Plaintiff alleged hospitalist negligently administered medication resulting in her husband’s death. The case involved issues of oncology, infectious disease, cardiology, critical care and pharmacology. Following extensive workup, establishing that the hospitalist did not breach the standard of care and that nothing we did caused the husband’s demise, the plaintiff withdrew the claim without payment. Neil Danaher and Laura Waltman represented the hospital. (2019)
The plaintiff alleged that there was inappropriate prenatal care and follow up resulting in a still birth. The jury found in favor of the defendants and determined that the care and treatment was appropriate and that none of the providers deviated from the standard of care. Neil Danaher and Aggie Cahill represented the defendants. (2019)
Plaintiffs withdrew a wrongful death case against a gastroenterologist following completion of physician’s deposition with no payment made on behalf of any medical provider. Aggie Cahill represented the defendants. (2019)
Plaintiff initiated action against two board certified hospitalists and their group by the filing of a complaint together with an opinion letter from a purported similar health care provider pursuant to Conn. Gen. Stat. §52-190a. While authors of §52-190a letters are anonymous, based on certain information contained in the opinion letter, DL was able to actually identify the author of the letter. DL also discovered that the author was not board certified at the time that she wrote the letter. Following an evidentiary hearing, the judge granted our motion to dismiss on the grounds that the letter had not been authored by a similar health care provider. Stuart Johnson and Andrew Wildstein represented the defendants. (2018)
Plaintiff claimed that an internist had failed to identify signs and symptoms indicative of a developing spinal abscess, and that as a result the plaintiff had suffered permanent neurologic deficits. The plaintiff failed to establish a causal connection between the alleged deviations from the standard of care by the internist, and the damages claimed by the plaintiff. The Superior Court granted the defendant’s Motion for Summary Judgment holding that the plaintiff had failed to establish by way of expert testimony, the requisite causal connection. The defendant was represented by Andrew Wildstein. (2018)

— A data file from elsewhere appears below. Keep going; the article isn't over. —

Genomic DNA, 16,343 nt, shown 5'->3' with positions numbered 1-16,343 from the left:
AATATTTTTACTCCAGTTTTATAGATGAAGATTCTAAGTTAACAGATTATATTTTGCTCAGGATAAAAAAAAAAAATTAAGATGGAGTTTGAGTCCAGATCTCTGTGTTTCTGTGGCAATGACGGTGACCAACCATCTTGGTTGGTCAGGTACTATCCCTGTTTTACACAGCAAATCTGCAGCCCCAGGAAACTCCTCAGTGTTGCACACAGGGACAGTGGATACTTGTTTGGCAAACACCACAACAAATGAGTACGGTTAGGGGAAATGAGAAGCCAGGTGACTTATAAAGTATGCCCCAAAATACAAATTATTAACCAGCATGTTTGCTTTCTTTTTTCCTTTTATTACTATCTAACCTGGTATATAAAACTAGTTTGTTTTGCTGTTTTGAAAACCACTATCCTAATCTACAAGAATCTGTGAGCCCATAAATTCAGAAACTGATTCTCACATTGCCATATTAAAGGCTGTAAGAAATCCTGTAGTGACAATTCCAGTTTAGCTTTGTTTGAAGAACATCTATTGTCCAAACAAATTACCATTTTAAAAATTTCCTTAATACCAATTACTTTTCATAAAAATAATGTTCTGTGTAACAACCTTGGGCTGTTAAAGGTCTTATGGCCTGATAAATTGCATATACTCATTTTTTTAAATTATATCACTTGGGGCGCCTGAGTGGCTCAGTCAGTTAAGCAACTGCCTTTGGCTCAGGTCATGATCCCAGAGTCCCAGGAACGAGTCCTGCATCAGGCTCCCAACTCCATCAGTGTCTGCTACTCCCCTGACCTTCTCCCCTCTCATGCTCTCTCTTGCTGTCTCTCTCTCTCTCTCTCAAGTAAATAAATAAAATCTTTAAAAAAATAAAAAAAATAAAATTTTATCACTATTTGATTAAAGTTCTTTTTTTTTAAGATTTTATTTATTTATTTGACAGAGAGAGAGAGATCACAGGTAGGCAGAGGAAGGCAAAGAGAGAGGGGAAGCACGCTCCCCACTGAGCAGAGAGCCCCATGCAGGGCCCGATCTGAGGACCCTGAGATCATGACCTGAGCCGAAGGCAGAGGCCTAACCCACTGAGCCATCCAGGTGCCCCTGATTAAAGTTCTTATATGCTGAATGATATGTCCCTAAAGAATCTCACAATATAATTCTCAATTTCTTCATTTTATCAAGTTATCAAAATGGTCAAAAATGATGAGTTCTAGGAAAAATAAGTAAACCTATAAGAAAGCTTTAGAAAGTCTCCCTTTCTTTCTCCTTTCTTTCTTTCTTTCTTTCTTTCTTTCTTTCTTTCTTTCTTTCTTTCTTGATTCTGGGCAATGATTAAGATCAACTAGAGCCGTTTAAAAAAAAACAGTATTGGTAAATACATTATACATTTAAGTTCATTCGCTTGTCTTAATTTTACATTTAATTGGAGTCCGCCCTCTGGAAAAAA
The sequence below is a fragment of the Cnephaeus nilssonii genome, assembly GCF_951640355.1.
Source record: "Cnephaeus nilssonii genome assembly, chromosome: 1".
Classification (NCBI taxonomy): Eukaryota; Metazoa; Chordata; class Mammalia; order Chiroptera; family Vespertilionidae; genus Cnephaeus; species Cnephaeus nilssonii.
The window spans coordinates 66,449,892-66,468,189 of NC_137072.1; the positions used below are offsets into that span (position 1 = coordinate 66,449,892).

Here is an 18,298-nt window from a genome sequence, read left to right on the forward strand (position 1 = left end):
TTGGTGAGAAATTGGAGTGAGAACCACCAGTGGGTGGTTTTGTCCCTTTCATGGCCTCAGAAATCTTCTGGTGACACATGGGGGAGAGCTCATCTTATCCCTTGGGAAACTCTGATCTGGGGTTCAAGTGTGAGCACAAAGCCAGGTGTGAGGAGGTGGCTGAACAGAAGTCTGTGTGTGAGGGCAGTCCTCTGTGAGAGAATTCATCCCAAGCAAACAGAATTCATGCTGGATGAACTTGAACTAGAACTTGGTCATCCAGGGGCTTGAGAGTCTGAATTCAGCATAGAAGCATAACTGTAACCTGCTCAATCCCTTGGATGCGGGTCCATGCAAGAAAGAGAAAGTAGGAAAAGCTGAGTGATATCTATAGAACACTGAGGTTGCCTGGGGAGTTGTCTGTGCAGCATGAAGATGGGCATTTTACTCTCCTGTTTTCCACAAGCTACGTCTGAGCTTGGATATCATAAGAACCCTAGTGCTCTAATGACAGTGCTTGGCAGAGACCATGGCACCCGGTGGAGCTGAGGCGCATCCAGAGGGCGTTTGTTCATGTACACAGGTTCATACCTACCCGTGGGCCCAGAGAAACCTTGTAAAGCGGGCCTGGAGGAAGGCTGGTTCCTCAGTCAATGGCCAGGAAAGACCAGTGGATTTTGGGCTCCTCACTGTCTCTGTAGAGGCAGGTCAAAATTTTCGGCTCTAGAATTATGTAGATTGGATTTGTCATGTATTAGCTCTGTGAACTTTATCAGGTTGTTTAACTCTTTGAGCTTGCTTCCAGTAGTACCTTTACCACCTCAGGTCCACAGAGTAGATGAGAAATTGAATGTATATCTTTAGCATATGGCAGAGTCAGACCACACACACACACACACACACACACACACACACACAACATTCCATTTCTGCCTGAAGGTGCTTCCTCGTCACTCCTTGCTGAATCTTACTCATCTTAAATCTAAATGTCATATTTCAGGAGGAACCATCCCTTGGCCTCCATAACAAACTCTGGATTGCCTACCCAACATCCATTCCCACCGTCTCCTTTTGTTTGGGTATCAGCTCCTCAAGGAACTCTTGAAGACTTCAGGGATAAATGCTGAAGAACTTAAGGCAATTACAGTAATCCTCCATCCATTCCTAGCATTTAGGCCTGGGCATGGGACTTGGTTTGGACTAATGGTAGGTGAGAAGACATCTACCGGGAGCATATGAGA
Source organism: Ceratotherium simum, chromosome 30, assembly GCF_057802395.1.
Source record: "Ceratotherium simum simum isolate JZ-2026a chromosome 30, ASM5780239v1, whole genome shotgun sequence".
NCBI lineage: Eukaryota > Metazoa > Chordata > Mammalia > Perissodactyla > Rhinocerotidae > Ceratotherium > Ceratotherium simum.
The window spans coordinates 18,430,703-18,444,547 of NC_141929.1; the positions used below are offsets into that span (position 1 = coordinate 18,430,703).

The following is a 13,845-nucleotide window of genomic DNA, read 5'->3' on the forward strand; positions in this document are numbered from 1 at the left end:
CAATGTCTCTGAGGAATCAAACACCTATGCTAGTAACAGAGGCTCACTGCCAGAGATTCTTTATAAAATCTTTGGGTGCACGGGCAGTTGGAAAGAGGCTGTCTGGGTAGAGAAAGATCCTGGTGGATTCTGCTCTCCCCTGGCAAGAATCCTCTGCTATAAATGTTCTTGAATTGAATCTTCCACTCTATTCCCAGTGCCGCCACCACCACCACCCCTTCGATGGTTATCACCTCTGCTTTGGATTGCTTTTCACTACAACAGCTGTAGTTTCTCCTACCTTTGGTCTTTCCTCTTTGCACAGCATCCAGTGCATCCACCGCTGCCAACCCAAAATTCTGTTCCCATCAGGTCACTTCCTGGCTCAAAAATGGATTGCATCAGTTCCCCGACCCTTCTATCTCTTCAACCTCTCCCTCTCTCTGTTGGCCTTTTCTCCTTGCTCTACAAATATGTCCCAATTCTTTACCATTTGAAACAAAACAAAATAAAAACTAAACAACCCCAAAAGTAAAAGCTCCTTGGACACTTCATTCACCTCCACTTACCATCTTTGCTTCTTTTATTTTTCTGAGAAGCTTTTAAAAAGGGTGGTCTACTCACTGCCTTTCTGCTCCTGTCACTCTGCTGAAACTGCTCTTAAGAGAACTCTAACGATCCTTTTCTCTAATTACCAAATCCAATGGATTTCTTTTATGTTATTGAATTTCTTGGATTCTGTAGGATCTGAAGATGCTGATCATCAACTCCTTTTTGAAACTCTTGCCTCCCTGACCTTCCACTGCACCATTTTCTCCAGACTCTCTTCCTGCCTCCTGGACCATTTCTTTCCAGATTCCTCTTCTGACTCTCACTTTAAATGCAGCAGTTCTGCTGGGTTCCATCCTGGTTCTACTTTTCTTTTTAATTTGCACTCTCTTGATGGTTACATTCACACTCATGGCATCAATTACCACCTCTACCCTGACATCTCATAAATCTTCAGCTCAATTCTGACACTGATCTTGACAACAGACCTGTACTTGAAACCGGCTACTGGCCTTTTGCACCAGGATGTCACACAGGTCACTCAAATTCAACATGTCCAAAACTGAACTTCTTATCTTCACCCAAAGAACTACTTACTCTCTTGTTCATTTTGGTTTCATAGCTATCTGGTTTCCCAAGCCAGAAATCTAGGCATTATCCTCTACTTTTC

The Superior Court granted DL’s motion for summary judgment on the Second Court of the Complaint against an attorney and his law firm alleging violation of the Connecticut Unfair Trade Practices Act, General Statutes §§42-110a at seq. The Court held that CUTPA covers only the entrepreneurial or commercial aspects of the profession of law. “The non-commercial aspects of lawyering – that is, the representation of the client in a legal capacity – should be excluded for public policy reasons.” Because the plaintiff’s CUTPA claim clearly and unequivocally involved the representational and not the entrepreneurial aspects of the defendant’s legal practice, summary judgment was appropriate. Stuart Johnson represented the defendants.
Plaintiff failed to identify appropriate expert witnesses and to diligently prosecute a case against a geriatrician who had provided care and treatment to a patient in a nursing/rehabilitation facility. Immediately following argument of a Motion for Summary Judgment, plaintiff withdrew the case against the geriatrician. Andrew Wildstein represented the defendant. (2018)
The plaintiff alleged a traumatic brain injury related to an alleged delay in diagnosis of a shunt malfunction. The plaintiff presented to the ER for altered mental status and hydrocephalus. In the absence of any baseline films, an early CT was interpreted as consistent with chronic hydrocephalus. A subsequent MRI two days later suggested an acute hydrocephalus. The plaintiff’s condition deteriorated and was subsequently diagnosed with a probable shunt malfunction. The jury found that the physician did not deviate from the prevailing standard of care for neuroradiologists. Bob Kiley represented the defendant.
A Superior Court judge granted motions to dismiss on the grounds that the opinion letter attached to the complaint was legally insufficient under Conn. Gen. Stat. §52-190a because it did not satisfy the “detailed basis” requirement of the statute as to the physician and because it was not written by a “similar health care provider” as defined by Conn. Gen. Stat. §52-184c as to the nurse. Furthermore, the court denied the plaintiff’s request for leave to amend the complaint to cure the defects because the request was not made prior to the expiration of the statute of limitations. Bob Kiley and Tom Plumridge represented the defendants. (2018)
The plaintiff claimed that a neurosurgeon failed to identify and recognize the alleged medial placement of a pedicle screw in a lumbar procedure, resulting in a foot drop, pain, loss of sensation and weakness in the lower extremity. The plaintiff failed to disclose an expert to support the allegations of negligence. The Court granted our motion for summary judgement on behalf of the neurosurgeon. Ed Mayer represented the defendant. (2018)